CFPB to Supervise US Debt Collectors
The Consumer Financial Protection Bureau, or CFPB, has announced a proposed rule to include debt collectors and consumer reporting agencies under its nonbank supervision program. According to the CFPB, this would mark the first time these important and far-reaching consumer financial market participants are subject to federal supervision.
The Dodd-Frank Wall Street Reform and Consumer Protection Act, which created the CFPB, authorizes the CFPB to supervise non-banks in the specific markets of residential mortgage, payday lending, and private education lending. In addition, for other nonbank markets for consumer financial products or services, the CFPB has the authority to supervise “larger participants.” As directed by Dodd-Frank, the Bureau must define such “larger participants” by rule, and an initial such rule must be issued by July 21, 2012. Last summer, the CFPB sought public comment about possible markets to include in the initial rule and available data sources the Bureau could use to define larger participants in – markets.
Under the proposed rule, debt collectors with more than $10 million in annual receipts from debt collection activities would be subject to supervision. Based on available data, the CFPB estimates that the proposed rule would cover approximately 175 debt collection firms — or 4 percent of debt collection firms — and that these firms account for 63 percent of annual receipts from the debt collection market.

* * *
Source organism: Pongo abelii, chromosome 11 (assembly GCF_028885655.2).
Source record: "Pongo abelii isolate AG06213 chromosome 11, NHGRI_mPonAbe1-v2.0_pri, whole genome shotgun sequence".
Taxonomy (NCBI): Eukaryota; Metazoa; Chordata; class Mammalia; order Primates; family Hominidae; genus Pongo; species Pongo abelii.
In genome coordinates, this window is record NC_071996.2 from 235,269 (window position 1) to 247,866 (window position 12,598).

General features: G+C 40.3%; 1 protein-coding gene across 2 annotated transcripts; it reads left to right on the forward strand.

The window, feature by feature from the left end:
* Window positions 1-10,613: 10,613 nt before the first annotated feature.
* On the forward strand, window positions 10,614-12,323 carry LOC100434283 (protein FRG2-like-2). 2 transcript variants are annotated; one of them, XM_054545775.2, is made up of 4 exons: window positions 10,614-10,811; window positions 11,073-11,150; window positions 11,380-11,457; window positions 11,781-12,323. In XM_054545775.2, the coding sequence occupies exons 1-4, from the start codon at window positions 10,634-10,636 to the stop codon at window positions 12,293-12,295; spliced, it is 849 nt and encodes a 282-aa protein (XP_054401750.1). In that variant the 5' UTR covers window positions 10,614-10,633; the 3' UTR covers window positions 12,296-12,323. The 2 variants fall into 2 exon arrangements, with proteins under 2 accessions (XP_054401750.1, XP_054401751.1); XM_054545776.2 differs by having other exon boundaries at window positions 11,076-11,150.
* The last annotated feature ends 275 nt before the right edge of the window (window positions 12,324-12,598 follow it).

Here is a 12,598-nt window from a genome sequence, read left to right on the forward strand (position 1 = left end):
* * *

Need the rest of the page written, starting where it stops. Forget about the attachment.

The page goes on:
Under the proposed rule, consumer debt collection or reporting agencies with more than $7 million in annual receipts from consumer reporting activities would be subject to supervision. This would include approximately 7 percent of consumer reporting agencies based on available data. The proposed threshold would allow the CFPB to cover about 30 consumer reporting agencies. The CFPB estimates that these 30 companies account for about 94 percent of the annual receipts from consumer reporting.
This is the CFPB’s first in a series of rulemakings to define larger participants. The CFPB chose annual receipts as the criterion for both debt collection and consumer reporting because it approximates market participation in these two markets. As the CFPB adds new markets, it will choose the best criteria and the appropriate thresholds for each market.